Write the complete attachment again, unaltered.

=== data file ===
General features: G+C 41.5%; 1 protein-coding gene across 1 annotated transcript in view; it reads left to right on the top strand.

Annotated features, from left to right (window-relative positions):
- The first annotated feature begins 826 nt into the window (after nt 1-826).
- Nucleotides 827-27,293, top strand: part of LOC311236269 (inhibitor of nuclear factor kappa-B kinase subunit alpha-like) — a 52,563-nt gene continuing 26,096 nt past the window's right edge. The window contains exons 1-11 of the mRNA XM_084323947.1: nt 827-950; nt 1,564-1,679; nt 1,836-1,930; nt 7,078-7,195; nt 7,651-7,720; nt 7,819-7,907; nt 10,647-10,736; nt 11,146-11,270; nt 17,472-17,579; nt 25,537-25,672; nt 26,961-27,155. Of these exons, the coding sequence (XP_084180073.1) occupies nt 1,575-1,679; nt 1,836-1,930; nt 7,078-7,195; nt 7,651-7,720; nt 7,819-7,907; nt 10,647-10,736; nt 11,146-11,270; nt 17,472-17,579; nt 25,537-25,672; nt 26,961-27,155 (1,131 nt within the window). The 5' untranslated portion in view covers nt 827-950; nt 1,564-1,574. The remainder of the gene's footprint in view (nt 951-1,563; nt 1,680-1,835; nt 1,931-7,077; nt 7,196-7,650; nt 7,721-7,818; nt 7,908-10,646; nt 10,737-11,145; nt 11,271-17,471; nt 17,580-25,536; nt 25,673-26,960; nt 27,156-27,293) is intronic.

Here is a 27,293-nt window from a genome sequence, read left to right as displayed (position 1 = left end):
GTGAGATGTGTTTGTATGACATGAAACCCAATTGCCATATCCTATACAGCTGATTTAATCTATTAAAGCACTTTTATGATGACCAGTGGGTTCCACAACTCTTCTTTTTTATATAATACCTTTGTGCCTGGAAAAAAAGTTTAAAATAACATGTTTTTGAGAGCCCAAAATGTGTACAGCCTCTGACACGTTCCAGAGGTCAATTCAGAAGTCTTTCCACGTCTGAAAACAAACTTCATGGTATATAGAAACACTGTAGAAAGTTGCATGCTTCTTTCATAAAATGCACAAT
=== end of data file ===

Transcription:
General features: G+C 41.5%; 1 protein-coding gene across 1 annotated transcript in view; it reads left to right on the top strand.

Annotated features, from left to right (window-relative positions):
- The first annotated feature begins 826 nt into the window (after nt 1-826).
- Nucleotides 827-27,293, top strand: part of LOC311236269 (inhibitor of nuclear factor kappa-B kinase subunit alpha-like) — a 52,563-nt gene continuing 26,096 nt past the window's right edge. The window contains exons 1-11 of the mRNA XM_084323947.1: nt 827-950; nt 1,564-1,679; nt 1,836-1,930; nt 7,078-7,195; nt 7,651-7,720; nt 7,819-7,907; nt 10,647-10,736; nt 11,146-11,270; nt 17,472-17,579; nt 25,537-25,672; nt 26,961-27,155. Of these exons, the coding sequence (XP_084180073.1) occupies nt 1,575-1,679; nt 1,836-1,930; nt 7,078-7,195; nt 7,651-7,720; nt 7,819-7,907; nt 10,647-10,736; nt 11,146-11,270; nt 17,472-17,579; nt 25,537-25,672; nt 26,961-27,155 (1,131 nt within the window). The 5' untranslated portion in view covers nt 827-950; nt 1,564-1,574. The remainder of the gene's footprint in view (nt 951-1,563; nt 1,680-1,835; nt 1,931-7,077; nt 7,196-7,650; nt 7,721-7,818; nt 7,908-10,646; nt 10,737-11,145; nt 11,271-17,471; nt 17,580-25,536; nt 25,673-26,960; nt 27,156-27,293) is intronic.

Here is a 27,293-nt window from a genome sequence, read left to right as displayed (position 1 = left end):
GTGAGATGTGTTTGTATGACATGAAACCCAATTGCCATATCCTATACAGCTGATTTAATCTATTAAAGCACTTTTATGATGACCAGTGGGTTCCACAACTCTTCTTTTTTATATAATACCTTTGTGCCTGGAAAAAAAGTTTAAAATAACATGTTTTTGAGAGCCCAAAATGTGTACAGCCTCTGACACGTTCCAGAGGTCAATTCAGAAGTCTTTCCACGTCTGAAAACAAACTTCATGGTATATAGAAACACTGTAGAAAGTTGCATGCTTCTTTCATAAAATGCACAAT